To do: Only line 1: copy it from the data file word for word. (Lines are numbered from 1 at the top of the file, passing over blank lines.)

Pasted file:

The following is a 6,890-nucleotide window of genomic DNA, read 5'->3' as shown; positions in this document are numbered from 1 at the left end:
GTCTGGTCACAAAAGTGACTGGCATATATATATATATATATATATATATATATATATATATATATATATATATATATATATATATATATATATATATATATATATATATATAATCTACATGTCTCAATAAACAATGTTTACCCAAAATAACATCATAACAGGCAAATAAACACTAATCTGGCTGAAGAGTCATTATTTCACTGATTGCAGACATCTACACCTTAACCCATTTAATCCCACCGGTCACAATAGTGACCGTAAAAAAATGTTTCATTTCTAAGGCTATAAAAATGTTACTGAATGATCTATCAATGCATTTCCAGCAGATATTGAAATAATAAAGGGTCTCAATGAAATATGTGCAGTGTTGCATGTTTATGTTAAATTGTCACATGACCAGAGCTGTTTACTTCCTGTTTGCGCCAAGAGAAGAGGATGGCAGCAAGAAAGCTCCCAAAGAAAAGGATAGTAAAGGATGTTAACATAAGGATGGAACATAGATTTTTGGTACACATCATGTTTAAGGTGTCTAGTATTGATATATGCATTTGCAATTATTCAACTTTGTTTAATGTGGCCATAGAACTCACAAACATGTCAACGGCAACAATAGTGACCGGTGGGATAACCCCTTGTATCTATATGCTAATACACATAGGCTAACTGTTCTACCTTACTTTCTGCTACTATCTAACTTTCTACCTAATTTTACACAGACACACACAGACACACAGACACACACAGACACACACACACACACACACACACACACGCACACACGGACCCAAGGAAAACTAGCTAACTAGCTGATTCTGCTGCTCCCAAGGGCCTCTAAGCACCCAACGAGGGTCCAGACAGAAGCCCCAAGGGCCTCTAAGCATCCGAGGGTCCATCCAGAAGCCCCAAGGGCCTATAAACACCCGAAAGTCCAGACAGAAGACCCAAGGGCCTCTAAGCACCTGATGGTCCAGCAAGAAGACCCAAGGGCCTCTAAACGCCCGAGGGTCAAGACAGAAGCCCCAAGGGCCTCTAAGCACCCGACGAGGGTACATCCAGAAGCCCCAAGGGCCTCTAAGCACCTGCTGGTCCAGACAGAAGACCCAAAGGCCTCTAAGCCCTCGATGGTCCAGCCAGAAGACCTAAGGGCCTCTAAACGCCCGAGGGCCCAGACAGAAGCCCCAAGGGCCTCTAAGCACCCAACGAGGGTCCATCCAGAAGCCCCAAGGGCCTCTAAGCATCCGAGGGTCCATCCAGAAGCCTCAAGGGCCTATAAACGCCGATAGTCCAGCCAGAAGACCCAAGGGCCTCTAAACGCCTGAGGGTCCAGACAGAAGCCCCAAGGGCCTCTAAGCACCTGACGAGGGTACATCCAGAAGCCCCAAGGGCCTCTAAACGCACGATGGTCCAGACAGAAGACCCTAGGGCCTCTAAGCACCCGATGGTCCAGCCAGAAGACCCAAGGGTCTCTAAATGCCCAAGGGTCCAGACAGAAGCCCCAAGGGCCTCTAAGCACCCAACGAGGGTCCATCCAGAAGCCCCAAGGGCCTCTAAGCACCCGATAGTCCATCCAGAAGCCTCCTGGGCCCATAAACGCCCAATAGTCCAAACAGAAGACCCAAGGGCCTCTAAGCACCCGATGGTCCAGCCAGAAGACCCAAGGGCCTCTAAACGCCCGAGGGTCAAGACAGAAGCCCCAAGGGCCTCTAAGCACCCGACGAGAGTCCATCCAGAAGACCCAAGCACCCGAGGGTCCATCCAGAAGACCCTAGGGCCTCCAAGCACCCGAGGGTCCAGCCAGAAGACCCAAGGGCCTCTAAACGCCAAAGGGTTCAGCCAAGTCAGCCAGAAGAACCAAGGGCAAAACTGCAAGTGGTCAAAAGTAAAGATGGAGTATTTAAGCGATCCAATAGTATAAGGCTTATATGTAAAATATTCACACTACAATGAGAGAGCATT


The following is a 6,890-nucleotide window of genomic DNA, read 5'->3' as shown; positions in this document are numbered from 1 at the left end: